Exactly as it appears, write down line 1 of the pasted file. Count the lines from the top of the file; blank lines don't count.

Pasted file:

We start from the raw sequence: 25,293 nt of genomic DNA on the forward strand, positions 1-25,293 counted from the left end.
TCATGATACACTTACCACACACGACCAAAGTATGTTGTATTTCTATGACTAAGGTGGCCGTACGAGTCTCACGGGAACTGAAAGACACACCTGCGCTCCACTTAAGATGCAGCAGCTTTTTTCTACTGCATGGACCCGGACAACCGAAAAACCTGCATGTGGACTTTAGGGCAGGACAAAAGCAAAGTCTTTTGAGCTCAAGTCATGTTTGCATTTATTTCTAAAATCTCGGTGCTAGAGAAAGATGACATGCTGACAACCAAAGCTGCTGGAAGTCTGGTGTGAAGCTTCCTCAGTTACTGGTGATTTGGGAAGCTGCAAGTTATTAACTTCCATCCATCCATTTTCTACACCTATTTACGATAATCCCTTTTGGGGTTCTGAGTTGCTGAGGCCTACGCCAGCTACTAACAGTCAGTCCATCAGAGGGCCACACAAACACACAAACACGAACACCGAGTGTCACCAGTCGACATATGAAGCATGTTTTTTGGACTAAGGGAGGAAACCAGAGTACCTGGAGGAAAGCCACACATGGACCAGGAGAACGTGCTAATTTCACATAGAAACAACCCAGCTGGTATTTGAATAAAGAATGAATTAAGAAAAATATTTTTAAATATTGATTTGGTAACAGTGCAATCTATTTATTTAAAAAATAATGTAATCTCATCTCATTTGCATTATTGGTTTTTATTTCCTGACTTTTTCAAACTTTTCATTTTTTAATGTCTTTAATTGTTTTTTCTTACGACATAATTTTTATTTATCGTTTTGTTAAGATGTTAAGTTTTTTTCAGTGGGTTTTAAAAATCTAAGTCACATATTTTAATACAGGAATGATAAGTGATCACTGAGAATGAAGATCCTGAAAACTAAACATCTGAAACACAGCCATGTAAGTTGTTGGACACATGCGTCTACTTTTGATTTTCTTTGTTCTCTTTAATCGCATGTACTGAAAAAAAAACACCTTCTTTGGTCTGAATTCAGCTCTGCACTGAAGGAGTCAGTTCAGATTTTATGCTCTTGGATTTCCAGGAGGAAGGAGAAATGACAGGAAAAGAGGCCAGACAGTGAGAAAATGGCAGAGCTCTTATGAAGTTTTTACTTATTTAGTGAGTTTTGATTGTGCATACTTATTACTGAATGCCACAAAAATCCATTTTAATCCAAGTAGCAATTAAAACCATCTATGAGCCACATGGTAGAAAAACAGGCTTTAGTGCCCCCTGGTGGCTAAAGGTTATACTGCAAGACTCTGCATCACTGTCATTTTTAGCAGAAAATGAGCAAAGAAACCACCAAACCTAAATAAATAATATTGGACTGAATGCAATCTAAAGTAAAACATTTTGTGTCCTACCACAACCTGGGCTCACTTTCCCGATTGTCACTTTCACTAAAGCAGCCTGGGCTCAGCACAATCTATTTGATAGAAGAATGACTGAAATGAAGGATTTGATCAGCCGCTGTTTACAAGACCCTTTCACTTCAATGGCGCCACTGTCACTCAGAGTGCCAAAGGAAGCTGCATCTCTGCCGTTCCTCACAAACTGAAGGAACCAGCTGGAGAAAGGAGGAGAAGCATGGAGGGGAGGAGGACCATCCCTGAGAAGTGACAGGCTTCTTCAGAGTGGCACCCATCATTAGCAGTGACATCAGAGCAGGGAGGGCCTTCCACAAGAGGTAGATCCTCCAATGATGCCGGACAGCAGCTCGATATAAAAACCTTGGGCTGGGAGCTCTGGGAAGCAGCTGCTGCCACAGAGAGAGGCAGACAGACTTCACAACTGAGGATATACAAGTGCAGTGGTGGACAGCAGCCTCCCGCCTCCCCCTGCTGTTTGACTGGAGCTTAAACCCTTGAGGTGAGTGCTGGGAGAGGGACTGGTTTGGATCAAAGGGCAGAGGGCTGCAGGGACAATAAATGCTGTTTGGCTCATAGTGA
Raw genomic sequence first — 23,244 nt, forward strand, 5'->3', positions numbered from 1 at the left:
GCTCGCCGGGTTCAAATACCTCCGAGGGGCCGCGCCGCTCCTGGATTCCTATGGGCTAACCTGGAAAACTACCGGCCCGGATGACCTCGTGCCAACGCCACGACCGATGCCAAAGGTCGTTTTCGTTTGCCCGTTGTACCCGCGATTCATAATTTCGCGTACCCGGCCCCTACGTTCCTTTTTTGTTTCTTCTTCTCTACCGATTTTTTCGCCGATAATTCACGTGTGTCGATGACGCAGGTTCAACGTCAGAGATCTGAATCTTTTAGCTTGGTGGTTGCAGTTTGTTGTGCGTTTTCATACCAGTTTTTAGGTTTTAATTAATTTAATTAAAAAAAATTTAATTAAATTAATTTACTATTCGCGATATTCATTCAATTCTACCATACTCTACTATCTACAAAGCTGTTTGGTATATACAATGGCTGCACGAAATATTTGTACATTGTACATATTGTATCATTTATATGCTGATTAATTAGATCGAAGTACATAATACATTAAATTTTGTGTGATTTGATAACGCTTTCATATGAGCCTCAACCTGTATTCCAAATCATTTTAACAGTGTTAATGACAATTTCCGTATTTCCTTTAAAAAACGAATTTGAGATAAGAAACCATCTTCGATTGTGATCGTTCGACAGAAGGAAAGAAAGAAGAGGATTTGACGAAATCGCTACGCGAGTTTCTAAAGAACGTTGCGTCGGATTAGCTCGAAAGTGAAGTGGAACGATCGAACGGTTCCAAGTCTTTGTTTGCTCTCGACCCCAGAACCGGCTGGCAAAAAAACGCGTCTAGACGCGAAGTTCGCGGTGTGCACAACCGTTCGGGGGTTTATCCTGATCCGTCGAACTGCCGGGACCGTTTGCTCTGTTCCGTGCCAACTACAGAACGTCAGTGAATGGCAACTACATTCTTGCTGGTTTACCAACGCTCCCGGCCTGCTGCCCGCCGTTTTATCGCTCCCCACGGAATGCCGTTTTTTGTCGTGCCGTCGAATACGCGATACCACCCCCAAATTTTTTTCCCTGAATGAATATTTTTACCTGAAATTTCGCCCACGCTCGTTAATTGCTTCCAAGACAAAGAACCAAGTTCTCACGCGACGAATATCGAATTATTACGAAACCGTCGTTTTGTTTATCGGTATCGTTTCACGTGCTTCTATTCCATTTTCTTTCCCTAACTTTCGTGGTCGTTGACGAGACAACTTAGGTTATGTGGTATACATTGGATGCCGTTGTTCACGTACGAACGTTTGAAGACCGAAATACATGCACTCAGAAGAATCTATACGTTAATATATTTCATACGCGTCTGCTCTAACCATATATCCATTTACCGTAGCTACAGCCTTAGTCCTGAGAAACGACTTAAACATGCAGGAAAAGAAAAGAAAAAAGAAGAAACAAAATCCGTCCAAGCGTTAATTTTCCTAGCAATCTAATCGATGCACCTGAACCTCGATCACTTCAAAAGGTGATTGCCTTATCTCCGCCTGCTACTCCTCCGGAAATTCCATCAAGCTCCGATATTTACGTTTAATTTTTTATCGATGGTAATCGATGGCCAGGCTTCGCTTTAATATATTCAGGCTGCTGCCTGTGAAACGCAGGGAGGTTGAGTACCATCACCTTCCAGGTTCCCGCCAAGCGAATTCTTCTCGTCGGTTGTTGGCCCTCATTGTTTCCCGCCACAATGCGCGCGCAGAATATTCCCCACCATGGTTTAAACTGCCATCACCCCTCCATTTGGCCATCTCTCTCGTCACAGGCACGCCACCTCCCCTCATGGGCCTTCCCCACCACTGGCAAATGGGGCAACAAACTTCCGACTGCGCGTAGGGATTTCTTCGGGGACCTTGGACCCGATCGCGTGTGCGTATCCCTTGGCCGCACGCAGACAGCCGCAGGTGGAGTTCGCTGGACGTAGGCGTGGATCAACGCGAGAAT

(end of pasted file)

We start from the raw sequence: 25,293 nt of genomic DNA on the forward strand, positions 1-25,293 counted from the left end.